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Duluth Hornets (1914-1933)


Duluth Hornets 1926-27

The sport of ice hockey dates back to 1895, when the game pretty much was an adult activity. Records indicate that a YMCA team in 1895 and the Zenith Polo Club in 1899 were the first organized teams in Duluth, both playing what was known then as "polo on ice." It wasn't until the winter of 1906-1907 that the game was played on a very organized basis. The Northern Kelly Hardware team of Duluth won the U.S. Amateur championship that season with a team composed of Roy Dietz, Ray Fenton, Ed Furni, Charlie Horn, Coddy Winters, Earl and Al Commings, and Charlie Cargill. Winters was an outstanding player and when the U.S. Hockey Hall of Fame opened in Eveleth in 1973, he was one of it's enshrinees.

From this time until the Duluth Curling Club was built in 1913, hockey was played primarily at the old curling club at Third Avenue East and Superior Street, as well as outdoors at Lincoln Park, French and Adams rings. One of the early teams in Duluth, managed by Ed Furni, used to travel to Cleveland and Detroit before there was indoor ice in Duluth, according the Helmer Grenner, who played on those teams and later a noted referee.  Grenner recalled that "Duluth hockey took an upswing about 1913 with the arrival from Joe Linder who brought in players from the Copper Country in 1914 and formed a strong team called the Duluth Hornets that competed against Michigan's Upper Peninsula teams from Calumet, Portage Lake, Houghton, Hancock, as well as occasional games with clubs from Cleveland, Fort William, Port Arthur, St. Paul, Winnipeg and Sault St. Marie. Though they were playing indoors, it was on natural ice and consequently the season didn't begin until December; but it was a good brand of hockey" Grenner recalls.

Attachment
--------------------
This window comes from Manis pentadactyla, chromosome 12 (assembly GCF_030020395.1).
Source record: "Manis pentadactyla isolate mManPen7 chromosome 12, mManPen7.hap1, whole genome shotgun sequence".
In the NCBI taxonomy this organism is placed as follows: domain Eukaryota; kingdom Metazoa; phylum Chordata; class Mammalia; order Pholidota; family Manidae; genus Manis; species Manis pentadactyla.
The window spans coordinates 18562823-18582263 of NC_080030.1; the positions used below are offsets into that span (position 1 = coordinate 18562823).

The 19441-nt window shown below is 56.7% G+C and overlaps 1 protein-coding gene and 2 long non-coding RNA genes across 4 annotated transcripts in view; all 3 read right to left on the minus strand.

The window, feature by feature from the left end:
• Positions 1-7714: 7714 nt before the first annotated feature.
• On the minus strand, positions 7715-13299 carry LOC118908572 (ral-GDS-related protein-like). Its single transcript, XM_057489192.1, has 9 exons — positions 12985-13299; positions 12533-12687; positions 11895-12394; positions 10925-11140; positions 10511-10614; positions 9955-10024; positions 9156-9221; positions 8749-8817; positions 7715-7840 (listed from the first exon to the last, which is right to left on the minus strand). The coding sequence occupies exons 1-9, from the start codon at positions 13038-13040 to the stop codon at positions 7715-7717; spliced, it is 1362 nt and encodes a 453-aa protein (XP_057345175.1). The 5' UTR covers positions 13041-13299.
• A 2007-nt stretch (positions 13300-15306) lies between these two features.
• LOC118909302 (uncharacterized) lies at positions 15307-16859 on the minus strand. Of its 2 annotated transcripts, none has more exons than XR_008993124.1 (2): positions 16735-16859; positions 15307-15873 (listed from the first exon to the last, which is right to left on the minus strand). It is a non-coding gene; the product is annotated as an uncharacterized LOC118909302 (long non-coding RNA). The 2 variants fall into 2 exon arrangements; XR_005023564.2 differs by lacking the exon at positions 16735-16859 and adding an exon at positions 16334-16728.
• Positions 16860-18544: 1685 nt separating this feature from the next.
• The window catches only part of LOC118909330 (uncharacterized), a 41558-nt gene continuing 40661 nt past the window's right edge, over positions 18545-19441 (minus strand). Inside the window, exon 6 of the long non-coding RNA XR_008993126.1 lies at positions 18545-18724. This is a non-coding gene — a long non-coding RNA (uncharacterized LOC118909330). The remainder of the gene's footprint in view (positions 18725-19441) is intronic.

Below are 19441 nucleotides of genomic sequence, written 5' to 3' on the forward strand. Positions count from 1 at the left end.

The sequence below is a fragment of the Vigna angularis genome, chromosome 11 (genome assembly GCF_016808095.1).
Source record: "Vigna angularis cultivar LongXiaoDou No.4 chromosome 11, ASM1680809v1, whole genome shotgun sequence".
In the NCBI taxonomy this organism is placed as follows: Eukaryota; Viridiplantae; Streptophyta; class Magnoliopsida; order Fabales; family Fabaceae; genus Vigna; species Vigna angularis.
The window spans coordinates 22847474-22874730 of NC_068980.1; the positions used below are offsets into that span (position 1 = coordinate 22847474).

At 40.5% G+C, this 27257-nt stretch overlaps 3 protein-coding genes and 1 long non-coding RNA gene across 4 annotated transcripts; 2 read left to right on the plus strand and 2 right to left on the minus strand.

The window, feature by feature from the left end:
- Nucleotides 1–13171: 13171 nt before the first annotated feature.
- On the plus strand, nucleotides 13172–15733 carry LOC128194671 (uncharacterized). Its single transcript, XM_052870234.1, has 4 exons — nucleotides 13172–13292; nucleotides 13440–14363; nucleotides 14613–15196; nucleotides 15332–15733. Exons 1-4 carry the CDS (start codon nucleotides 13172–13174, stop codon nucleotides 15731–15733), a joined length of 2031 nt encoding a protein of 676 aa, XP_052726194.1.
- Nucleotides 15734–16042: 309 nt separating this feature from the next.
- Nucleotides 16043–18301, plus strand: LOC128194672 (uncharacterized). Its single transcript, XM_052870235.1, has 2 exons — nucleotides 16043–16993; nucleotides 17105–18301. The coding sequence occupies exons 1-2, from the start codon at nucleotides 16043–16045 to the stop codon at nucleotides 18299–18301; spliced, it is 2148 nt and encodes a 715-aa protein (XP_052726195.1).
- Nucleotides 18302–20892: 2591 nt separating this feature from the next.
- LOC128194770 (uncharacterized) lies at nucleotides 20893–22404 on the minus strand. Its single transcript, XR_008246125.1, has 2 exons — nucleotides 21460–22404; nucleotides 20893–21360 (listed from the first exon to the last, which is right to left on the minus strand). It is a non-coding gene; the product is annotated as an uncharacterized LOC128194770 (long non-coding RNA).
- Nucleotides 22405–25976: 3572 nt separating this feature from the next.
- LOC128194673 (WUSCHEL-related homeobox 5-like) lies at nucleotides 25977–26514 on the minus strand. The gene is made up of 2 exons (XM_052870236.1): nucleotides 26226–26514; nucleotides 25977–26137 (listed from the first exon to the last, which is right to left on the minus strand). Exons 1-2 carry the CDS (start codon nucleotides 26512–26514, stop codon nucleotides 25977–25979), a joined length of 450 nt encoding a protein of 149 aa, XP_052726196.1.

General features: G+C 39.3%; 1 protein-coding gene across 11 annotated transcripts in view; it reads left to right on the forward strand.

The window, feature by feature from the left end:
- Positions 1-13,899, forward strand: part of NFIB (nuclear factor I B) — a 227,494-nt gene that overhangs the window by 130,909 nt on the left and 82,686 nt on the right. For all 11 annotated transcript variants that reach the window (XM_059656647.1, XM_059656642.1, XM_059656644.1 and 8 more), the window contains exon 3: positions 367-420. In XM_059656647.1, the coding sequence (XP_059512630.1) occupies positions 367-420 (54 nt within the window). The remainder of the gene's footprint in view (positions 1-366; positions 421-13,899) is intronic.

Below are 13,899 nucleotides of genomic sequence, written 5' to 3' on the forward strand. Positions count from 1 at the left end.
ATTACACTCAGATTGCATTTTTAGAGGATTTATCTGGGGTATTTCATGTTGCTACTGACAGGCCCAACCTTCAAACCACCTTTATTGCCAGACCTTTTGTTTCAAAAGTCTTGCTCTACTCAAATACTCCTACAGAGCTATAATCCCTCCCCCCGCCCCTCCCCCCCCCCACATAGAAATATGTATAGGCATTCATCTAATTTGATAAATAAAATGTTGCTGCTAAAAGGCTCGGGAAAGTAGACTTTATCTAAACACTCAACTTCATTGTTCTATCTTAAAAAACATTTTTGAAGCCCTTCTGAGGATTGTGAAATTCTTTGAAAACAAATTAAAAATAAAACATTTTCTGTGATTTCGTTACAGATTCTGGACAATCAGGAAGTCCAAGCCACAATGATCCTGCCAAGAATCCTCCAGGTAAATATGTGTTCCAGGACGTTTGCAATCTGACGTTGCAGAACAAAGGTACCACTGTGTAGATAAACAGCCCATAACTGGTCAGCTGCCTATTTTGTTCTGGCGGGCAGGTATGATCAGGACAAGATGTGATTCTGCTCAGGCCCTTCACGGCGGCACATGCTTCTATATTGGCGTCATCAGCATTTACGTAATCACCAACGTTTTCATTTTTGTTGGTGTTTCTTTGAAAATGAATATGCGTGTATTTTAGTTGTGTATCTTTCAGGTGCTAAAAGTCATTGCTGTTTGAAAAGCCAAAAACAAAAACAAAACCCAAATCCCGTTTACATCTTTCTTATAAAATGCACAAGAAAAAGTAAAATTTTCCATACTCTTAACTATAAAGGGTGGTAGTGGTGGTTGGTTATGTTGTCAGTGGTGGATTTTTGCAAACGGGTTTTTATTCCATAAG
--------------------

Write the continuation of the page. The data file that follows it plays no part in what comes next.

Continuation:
In 1917, the West End team from Duluth -- including players such as Grenner, Al Swanstrom, Russ Borkell, Gus Olson, Wilfred Bastien, Art Landgren, and Johnny Richards -- won the American Hockey Association championship. The quality of play was improving and in 1920, Gordon Hegart took over the Duluth American Legion team and formed the famous "early version" 1925 Duluth Hornets minor pro (1925-1926), pro (1927-1933) hockey club. Duluth joined a revamped U.S. American Hockey Association along with teams from Pittsburgh, Cleveland, and St. Paul. Among members of the Hornets were Herbie Lewis, Mike Goodman, Iver Anderson, Jimmy Owen, Jimmy Wahl,and Hegart Olson. In 1924 the Duluth Amphitheater was built and served as the team's home ice, with some games still continuing to be played within the smaller confines of the Duluth Curling Club. Following 1925-1926 the Hornets dropped from the USAHA and operated in the Central Hockey League, Not outright as pro but pro in every sense but name. For the season of 1926-1927 the league went outrght pro in the AHA. The composition of the league changed almost yearly, but the "early" Hornets remained until 1933, when the franchise was shifted to Wichita Kansas to become the newly formed AHA "Wichita Blue Jays." The seasons/leagues were as follows:
 

Minor "Pro" Hockey (1925-1926 USAHA)

1925-1926 Minneapolis first -  Duluth second  - Winnipeg third  - St. Paul fourth -  Eveleth-Hibbing fifth  - Canadian Soo sixth